Browsed by
Month: October 2014

Fascial Release:Craniosacral and Visceral Fascial Release

Fascial Release:Craniosacral and Visceral Fascial Release

Fascial release is key to maintaining tissue health. Fascia is strong connective tissue. Fascia has three layers, starting with the superficial fascia directly under the skin and ending with subserous fascia, deep inside the body that envelopes the viscera or organs.

  • The superficial fascia may be mixed with varying amounts of fat, depending on where it is on the body. This lies directly under the skin and anchors the skin to the underlying layers.

  • Beneath the superficial fascia lies deep fascia, covering the muscles in connective tissue sheaths which help to keep the muscles divided and protected.

  • The subserous fascia lies beneath deep fascia and envelopes the major organs of the body. It is more flexible than deep fascia, and the body leaves for space around it so that the organs can move freely.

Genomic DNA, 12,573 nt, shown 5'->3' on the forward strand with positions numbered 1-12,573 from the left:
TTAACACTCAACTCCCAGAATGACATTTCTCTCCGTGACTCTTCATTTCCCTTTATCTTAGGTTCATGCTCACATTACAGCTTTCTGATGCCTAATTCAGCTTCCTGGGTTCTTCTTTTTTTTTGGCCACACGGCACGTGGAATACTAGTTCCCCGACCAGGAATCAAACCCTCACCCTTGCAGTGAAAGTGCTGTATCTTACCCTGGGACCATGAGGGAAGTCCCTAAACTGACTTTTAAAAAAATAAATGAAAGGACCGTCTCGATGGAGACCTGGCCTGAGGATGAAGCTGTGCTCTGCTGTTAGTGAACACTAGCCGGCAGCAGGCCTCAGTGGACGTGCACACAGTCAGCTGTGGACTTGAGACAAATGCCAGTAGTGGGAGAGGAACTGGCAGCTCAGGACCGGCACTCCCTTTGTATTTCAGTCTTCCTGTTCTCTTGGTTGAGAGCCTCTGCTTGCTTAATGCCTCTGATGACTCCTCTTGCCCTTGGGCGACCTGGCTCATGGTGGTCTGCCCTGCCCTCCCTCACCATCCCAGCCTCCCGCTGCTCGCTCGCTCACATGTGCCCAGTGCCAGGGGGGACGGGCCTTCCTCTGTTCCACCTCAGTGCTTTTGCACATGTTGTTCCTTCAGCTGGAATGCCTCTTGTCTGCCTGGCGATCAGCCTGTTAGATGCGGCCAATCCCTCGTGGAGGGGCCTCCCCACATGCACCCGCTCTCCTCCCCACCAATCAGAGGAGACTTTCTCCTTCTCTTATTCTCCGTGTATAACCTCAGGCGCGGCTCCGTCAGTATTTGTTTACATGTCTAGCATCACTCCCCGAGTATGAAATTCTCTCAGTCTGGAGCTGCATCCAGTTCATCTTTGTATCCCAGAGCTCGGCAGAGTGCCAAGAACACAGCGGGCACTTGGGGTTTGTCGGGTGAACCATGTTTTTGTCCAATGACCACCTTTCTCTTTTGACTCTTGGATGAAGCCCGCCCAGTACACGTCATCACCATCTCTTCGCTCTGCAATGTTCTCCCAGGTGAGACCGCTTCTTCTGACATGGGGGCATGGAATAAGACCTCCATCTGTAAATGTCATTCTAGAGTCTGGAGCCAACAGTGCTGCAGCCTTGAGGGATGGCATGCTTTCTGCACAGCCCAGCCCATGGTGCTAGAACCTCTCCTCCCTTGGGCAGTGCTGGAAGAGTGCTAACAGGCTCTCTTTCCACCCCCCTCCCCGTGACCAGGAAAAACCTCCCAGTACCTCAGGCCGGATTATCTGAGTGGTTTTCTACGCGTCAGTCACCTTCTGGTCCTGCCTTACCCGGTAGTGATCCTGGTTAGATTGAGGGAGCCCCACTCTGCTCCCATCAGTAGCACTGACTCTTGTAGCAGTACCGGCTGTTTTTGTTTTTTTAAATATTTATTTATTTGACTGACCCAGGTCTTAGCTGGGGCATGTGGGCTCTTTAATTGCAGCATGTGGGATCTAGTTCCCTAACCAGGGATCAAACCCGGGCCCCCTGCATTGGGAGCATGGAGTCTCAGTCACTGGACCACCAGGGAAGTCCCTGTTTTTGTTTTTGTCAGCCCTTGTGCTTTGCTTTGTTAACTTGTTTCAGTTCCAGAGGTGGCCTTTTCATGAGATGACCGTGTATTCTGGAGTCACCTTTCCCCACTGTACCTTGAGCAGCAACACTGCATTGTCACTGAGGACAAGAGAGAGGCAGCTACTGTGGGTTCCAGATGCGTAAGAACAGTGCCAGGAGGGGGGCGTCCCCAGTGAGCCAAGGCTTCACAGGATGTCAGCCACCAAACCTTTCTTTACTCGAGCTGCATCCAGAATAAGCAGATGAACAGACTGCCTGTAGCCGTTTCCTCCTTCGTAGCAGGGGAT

Visceral manipulation and craniosacral therapy are two popular methods of fascial release that address the subserous fascia that envelopes the organs. Consider the following orthopedic dictum: any structure that crosses a joint has the ability to restrict that joint.  It is true for muscle and certainly holds true for organs. Research has determined that 90% of neuro-muscular-skeletal problems have a visceral component to them.  Hence lasting change is never possible as long as there is a fascial-visceral problem at the bottom of a neuro-muscular-skeletal problem and we don’t address it. The determination of the need for fascial therapies lies in the fact that every organ has physiologic motion. This occurs differently in the visceral and craniosacral system. A confluence of  visceral and craniosacral movement occurs in the brain. These motions are evaluated with reference to their symmetry (i.e. equal on both sides of the both), quality (i.e. weak and thready or strong and bounding or smooth or vibratory), amplitude (i.e. the range of motion of the movement of the organ in question) and rate (this weakens or slows down when the body is tired or ill). Naturally any variance from normal calls for intervention.